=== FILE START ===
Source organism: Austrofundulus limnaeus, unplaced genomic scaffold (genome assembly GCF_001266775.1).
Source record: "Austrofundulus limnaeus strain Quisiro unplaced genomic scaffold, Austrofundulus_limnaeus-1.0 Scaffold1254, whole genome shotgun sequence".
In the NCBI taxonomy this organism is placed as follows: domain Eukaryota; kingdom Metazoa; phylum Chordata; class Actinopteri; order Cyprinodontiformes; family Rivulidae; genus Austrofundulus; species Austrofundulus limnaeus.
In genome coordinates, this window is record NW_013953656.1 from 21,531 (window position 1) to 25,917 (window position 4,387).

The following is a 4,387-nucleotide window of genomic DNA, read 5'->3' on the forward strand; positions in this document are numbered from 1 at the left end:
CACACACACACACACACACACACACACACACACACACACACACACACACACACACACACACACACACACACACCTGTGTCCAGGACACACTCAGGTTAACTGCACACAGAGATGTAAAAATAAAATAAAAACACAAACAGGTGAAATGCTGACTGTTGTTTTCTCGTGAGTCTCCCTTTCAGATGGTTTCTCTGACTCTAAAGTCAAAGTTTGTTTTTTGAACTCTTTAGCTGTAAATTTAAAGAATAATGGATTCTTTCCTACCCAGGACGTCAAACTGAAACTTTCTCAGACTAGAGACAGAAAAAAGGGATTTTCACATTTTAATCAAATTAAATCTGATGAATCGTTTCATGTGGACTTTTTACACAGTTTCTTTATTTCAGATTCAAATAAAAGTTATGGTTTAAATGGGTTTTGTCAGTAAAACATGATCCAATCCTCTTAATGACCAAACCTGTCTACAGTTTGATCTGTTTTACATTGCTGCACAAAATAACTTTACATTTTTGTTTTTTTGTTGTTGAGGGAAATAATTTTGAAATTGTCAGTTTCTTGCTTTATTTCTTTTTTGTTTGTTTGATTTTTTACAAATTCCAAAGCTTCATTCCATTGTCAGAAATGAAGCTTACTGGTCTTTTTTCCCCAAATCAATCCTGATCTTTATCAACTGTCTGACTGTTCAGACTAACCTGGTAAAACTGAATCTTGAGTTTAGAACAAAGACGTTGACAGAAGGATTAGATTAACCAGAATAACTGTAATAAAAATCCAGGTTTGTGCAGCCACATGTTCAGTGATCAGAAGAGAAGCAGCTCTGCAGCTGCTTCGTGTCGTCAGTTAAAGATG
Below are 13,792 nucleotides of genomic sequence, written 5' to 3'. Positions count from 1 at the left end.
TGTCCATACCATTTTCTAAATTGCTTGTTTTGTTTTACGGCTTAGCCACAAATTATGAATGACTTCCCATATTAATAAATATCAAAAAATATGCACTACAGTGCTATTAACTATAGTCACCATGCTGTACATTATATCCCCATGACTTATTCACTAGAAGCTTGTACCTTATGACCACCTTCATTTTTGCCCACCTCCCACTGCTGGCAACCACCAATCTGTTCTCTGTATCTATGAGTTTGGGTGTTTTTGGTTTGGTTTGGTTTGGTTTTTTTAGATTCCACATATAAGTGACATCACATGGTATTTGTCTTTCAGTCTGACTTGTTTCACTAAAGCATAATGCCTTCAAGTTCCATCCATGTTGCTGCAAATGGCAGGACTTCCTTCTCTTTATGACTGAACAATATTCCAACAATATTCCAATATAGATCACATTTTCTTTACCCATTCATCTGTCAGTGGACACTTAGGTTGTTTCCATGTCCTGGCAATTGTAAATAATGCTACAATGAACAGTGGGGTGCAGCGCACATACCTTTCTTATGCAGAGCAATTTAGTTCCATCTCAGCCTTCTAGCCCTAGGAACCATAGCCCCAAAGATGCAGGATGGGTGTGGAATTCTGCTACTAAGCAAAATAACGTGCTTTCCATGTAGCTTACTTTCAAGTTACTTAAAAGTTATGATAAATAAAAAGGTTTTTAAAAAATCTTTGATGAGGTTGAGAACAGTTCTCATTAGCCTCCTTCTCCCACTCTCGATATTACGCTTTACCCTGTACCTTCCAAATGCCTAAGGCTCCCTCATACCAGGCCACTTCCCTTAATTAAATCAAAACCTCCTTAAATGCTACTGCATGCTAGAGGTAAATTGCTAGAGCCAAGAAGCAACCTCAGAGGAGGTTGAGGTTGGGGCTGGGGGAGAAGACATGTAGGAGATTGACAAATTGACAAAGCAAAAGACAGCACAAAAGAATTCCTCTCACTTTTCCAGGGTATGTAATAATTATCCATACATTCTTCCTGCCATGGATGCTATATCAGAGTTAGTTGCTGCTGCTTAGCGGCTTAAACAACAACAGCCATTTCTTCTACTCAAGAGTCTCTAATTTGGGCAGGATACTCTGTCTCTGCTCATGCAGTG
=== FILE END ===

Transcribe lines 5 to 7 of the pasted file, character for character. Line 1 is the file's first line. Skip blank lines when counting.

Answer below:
The following is a 4,387-nucleotide window of genomic DNA, read 5'->3' on the forward strand; positions in this document are numbered from 1 at the left end:
CACACACACACACACACACACACACACACACACACACACACACACACACACACACACACACACACACACACACCTGTGTCCAGGACACACTCAGGTTAACTGCACACAGAGATGTAAAAATAAAATAAAAACACAAACAGGTGAAATGCTGACTGTTGTTTTCTCGTGAGTCTCCCTTTCAGATGGTTTCTCTGACTCTAAAGTCAAAGTTTGTTTTTTGAACTCTTTAGCTGTAAATTTAAAGAATAATGGATTCTTTCCTACCCAGGACGTCAAACTGAAACTTTCTCAGACTAGAGACAGAAAAAAGGGATTTTCACATTTTAATCAAATTAAATCTGATGAATCGTTTCATGTGGACTTTTTACACAGTTTCTTTATTTCAGATTCAAATAAAAGTTATGGTTTAAATGGGTTTTGTCAGTAAAACATGATCCAATCCTCTTAATGACCAAACCTGTCTACAGTTTGATCTGTTTTACATTGCTGCACAAAATAACTTTACATTTTTGTTTTTTTGTTGTTGAGGGAAATAATTTTGAAATTGTCAGTTTCTTGCTTTATTTCTTTTTTGTTTGTTTGATTTTTTACAAATTCCAAAGCTTCATTCCATTGTCAGAAATGAAGCTTACTGGTCTTTTTTCCCCAAATCAATCCTGATCTTTATCAACTGTCTGACTGTTCAGACTAACCTGGTAAAACTGAATCTTGAGTTTAGAACAAAGACGTTGACAGAAGGATTAGATTAACCAGAATAACTGTAATAAAAATCCAGGTTTGTGCAGCCACATGTTCAGTGATCAGAAGAGAAGCAGCTCTGCAGCTGCTTCGTGTCGTCAGTTAAAGATG
Below are 13,792 nucleotides of genomic sequence, written 5' to 3'. Positions count from 1 at the left end.